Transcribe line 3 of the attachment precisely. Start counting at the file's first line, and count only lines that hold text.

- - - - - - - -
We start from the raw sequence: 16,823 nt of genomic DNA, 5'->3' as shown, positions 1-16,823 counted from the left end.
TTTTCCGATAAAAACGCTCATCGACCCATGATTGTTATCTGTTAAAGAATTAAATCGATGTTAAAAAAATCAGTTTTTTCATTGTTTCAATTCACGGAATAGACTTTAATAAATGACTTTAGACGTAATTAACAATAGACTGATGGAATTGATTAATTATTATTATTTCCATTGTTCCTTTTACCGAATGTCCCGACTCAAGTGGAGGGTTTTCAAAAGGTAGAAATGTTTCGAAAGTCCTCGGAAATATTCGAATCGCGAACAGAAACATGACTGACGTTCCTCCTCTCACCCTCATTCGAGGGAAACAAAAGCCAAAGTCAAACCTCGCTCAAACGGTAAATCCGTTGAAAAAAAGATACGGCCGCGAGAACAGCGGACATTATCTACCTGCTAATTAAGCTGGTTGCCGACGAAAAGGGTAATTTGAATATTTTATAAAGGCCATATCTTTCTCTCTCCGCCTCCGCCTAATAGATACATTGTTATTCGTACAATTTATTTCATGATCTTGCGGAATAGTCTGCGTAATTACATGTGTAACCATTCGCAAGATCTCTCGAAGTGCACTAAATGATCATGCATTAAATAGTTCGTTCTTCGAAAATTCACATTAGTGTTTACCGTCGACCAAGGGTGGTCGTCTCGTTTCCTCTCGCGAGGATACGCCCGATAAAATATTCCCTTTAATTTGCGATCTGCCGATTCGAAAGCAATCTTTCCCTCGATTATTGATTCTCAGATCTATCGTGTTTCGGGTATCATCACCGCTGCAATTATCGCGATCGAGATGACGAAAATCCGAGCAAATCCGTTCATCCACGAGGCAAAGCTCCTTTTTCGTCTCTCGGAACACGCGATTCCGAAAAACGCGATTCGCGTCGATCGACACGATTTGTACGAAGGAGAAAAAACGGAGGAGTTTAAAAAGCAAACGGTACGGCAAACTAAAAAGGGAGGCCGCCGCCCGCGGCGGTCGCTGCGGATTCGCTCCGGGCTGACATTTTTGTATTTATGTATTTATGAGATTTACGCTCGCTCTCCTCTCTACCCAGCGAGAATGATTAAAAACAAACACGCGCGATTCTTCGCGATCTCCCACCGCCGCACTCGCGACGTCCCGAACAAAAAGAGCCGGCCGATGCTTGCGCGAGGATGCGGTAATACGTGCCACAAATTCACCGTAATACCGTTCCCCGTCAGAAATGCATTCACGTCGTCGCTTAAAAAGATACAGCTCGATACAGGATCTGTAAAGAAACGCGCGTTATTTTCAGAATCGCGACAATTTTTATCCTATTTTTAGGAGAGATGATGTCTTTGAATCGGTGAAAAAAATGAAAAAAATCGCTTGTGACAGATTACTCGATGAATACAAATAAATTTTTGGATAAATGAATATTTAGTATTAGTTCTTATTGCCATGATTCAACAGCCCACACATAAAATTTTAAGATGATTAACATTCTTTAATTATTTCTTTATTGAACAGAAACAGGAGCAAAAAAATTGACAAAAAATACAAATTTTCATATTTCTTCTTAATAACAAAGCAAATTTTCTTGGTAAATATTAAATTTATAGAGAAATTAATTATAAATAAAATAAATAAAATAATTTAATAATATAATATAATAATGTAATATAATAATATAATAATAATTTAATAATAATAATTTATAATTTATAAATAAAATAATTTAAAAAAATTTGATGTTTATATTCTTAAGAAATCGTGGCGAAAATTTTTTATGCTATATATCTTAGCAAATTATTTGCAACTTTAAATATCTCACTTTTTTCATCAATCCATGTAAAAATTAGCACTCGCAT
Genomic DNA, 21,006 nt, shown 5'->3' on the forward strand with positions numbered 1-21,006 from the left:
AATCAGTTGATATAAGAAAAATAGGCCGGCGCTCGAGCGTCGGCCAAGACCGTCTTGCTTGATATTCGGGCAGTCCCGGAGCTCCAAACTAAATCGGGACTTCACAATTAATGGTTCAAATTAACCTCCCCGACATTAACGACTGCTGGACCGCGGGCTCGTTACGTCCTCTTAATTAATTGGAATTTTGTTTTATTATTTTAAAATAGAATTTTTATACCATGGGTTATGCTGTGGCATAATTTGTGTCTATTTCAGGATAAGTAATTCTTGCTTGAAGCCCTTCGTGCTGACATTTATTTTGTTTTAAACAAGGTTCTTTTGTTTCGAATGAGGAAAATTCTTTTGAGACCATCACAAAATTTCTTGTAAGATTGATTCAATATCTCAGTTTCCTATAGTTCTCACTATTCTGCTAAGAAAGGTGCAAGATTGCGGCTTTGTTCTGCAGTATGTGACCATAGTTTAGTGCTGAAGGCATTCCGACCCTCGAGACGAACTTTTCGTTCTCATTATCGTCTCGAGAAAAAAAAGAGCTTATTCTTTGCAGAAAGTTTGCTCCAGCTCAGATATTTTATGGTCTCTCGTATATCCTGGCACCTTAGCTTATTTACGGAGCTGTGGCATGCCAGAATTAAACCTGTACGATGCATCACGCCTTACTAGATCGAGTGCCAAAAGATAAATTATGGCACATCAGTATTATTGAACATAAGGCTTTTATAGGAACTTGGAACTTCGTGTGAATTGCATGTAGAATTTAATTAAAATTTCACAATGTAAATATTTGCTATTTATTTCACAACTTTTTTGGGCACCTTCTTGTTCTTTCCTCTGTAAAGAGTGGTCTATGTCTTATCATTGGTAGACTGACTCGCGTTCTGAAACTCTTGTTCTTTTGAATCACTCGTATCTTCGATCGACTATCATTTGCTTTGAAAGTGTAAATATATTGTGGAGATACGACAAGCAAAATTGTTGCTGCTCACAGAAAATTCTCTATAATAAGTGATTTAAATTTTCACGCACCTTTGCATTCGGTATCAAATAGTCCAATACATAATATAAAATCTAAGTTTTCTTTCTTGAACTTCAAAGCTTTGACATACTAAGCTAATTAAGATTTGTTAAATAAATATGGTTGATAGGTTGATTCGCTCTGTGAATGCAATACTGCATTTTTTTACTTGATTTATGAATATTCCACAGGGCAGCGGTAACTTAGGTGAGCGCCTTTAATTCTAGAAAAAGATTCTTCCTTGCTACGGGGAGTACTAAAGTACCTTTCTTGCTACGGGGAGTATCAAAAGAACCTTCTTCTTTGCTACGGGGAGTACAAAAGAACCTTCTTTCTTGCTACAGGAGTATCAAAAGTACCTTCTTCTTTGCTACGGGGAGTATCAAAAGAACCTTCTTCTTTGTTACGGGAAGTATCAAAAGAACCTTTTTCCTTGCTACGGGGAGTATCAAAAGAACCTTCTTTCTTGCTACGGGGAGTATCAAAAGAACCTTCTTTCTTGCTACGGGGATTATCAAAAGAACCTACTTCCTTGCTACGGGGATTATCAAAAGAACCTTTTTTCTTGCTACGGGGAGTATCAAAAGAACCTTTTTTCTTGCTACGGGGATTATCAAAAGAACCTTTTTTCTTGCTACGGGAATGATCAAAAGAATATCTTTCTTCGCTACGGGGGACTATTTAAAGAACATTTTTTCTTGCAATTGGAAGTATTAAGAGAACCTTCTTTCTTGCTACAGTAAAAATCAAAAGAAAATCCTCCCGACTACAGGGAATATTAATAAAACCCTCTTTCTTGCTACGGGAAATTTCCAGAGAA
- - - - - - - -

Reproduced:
Genomic DNA, 21,006 nt, shown 5'->3' on the forward strand with positions numbered 1-21,006 from the left: